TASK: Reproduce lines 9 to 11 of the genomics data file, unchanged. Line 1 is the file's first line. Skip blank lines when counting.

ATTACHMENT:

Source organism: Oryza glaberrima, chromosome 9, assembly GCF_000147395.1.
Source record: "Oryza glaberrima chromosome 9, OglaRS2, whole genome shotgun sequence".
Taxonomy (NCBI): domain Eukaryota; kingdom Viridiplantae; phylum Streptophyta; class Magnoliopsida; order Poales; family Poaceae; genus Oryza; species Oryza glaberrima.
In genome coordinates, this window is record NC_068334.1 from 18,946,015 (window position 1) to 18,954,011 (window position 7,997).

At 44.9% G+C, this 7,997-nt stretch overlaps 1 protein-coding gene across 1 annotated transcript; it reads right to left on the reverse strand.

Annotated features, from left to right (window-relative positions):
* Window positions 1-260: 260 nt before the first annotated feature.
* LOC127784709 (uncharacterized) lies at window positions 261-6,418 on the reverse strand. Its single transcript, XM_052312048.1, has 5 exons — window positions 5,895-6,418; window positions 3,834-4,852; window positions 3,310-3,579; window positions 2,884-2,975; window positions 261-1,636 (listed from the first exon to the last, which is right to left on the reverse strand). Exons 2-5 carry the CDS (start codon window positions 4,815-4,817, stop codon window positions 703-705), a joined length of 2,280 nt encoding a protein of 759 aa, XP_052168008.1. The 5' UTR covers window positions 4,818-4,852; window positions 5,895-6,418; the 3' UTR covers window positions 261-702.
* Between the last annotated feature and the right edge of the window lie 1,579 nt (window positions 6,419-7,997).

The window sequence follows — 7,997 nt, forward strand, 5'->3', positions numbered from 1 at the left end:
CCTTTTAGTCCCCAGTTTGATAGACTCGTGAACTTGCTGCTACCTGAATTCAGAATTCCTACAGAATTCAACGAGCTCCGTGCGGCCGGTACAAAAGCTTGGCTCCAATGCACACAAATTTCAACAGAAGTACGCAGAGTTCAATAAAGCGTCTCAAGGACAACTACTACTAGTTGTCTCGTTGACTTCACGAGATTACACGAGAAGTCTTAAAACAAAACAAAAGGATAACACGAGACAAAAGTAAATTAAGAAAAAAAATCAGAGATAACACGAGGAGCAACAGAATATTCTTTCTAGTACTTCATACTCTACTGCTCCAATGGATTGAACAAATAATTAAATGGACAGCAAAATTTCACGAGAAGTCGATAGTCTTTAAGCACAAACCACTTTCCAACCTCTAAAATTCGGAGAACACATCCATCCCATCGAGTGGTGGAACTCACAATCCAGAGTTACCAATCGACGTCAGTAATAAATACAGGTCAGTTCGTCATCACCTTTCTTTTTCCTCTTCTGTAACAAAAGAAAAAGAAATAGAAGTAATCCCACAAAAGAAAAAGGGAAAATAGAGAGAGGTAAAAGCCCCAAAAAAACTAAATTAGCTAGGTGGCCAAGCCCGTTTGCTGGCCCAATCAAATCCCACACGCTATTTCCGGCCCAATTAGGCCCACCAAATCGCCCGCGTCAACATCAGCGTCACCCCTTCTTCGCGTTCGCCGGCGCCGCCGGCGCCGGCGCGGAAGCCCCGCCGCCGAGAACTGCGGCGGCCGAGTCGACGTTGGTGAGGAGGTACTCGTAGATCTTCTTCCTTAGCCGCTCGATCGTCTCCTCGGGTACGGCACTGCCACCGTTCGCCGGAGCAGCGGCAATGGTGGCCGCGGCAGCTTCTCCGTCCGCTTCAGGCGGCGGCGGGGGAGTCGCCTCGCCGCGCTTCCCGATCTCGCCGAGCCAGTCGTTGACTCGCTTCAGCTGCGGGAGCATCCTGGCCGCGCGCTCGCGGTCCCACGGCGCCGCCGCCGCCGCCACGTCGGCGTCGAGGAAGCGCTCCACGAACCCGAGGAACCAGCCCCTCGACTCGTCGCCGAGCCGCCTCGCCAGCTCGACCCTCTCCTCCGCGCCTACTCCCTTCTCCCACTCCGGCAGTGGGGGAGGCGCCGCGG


* Between the last annotated feature and the right edge of the window lie 1,579 nt (window positions 6,419-7,997).

The window sequence follows — 7,997 nt, forward strand, 5'->3', positions numbered from 1 at the left end:
CCTTTTAGTCCCCAGTTTGATAGACTCGTGAACTTGCTGCTACCTGAATTCAGAATTCCTACAGAATTCAACGAGCTCCGTGCGGCCGGTACAAAAGCTTGGCTCCAATGCACACAAATTTCAACAGAAGTACGCAGAGTTCAATAAAGCGTCTCAAGGACAACTACTACTAGTTGTCTCGTTGACTTCACGAGATTACACGAGAAGTCTTAAAACAAAACAAAAGGATAACACGAGACAAAAGTAAATTAAGAAAAAAAATCAGAGATAACACGAGGAGCAACAGAATATTCTTTCTAGTACTTCATACTCTACTGCTCCAATGGATTGAACAAATAATTAAATGGACAGCAAAATTTCACGAGAAGTCGATAGTCTTTAAGCACAAACCACTTTCCAACCTCTAAAATTCGGAGAACACATCCATCCCATCGAGTGGTGGAACTCACAATCCAGAGTTACCAATCGACGTCAGTAATAAATACAGGTCAGTTCGTCATCACCTTTCTTTTTCCTCTTCTGTAACAAAAGAAAAAGAAATAGAAGTAATCCCACAAAAGAAAAAGGGAAAATAGAGAGAGGTAAAAGCCCCAAAAAAACTAAATTAGCTAGGTGGCCAAGCCCGTTTGCTGGCCCAATCAAATCCCACACGCTATTTCCGGCCCAATTAGGCCCACCAAATCGCCCGCGTCAACATCAGCGTCACCCCTTCTTCGCGTTCGCCGGCGCCGCCGGCGCCGGCGCGGAAGCCCCGCCGCCGAGAACTGCGGCGGCCGAGTCGACGTTGGTGAGGAGGTACTCGTAGATCTTCTTCCTTAGCCGCTCGATCGTCTCCTCGGGTACGGCACTGCCACCGTTCGCCGGAGCAGCGGCAATGGTGGCCGCGGCAGCTTCTCCGTCCGCTTCAGGCGGCGGCGGGGGAGTCGCCTCGCCGCGCTTCCCGATCTCGCCGAGCCAGTCGTTGACTCGCTTCAGCTGCGGGAGCATCCTGGCCGCGCGCTCGCGGTCCCACGGCGCCGCCGCCGCCGCCACGTCGGCGTCGAGGAAGCGCTCCACGAACCCGAGGAACCAGCCCCTCGACTCGTCGCCGAGCCGCCTCGCCAGCTCGACCCTCTCCTCCGCGCCTACTCCCTTCTCCCACTCCGGCAGTGGGGGAGGCGCCGCGG